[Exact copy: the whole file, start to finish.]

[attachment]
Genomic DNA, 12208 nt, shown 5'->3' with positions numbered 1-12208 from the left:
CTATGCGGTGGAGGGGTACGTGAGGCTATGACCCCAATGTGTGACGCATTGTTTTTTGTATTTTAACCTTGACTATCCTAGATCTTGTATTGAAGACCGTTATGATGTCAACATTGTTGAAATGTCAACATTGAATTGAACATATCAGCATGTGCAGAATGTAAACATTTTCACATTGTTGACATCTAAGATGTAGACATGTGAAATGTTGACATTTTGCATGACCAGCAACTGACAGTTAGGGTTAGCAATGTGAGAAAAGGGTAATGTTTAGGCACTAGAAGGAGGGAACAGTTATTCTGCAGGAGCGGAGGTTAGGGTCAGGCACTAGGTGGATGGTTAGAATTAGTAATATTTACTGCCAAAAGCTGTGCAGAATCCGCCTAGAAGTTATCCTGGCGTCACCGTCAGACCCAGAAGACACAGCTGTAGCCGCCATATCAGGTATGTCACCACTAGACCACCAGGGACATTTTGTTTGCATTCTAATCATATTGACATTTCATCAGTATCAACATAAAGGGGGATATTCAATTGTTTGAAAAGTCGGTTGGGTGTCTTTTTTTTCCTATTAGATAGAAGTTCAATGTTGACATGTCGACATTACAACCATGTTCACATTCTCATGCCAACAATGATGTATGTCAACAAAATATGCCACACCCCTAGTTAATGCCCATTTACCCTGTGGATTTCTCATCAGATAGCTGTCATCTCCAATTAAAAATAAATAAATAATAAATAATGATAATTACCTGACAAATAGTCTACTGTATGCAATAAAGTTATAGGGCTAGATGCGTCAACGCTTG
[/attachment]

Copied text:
Genomic DNA, 12208 nt, shown 5'->3' with positions numbered 1-12208 from the left:
CTATGCGGTGGAGGGGTACGTGAGGCTATGACCCCAATGTGTGACGCATTGTTTTTTGTATTTTAACCTTGACTATCCTAGATCTTGTATTGAAGACCGTTATGATGTCAACATTGTTGAAATGTCAACATTGAATTGAACATATCAGCATGTGCAGAATGTAAACATTTTCACATTGTTGACATCTAAGATGTAGACATGTGAAATGTTGACATTTTGCATGACCAGCAACTGACAGTTAGGGTTAGCAATGTGAGAAAAGGGTAATGTTTAGGCACTAGAAGGAGGGAACAGTTATTCTGCAGGAGCGGAGGTTAGGGTCAGGCACTAGGTGGATGGTTAGAATTAGTAATATTTACTGCCAAAAGCTGTGCAGAATCCGCCTAGAAGTTATCCTGGCGTCACCGTCAGACCCAGAAGACACAGCTGTAGCCGCCATATCAGGTATGTCACCACTAGACCACCAGGGACATTTTGTTTGCATTCTAATCATATTGACATTTCATCAGTATCAACATAAAGGGGGATATTCAATTGTTTGAAAAGTCGGTTGGGTGTCTTTTTTTTCCTATTAGATAGAAGTTCAATGTTGACATGTCGACATTACAACCATGTTCACATTCTCATGCCAACAATGATGTATGTCAACAAAATATGCCACACCCCTAGTTAATGCCCATTTACCCTGTGGATTTCTCATCAGATAGCTGTCATCTCCAATTAAAAATAAATAAATAATAAATAATGATAATTACCTGACAAATAGTCTACTGTATGCAATAAAGTTATAGGGCTAGATGCGTCAACGCTTG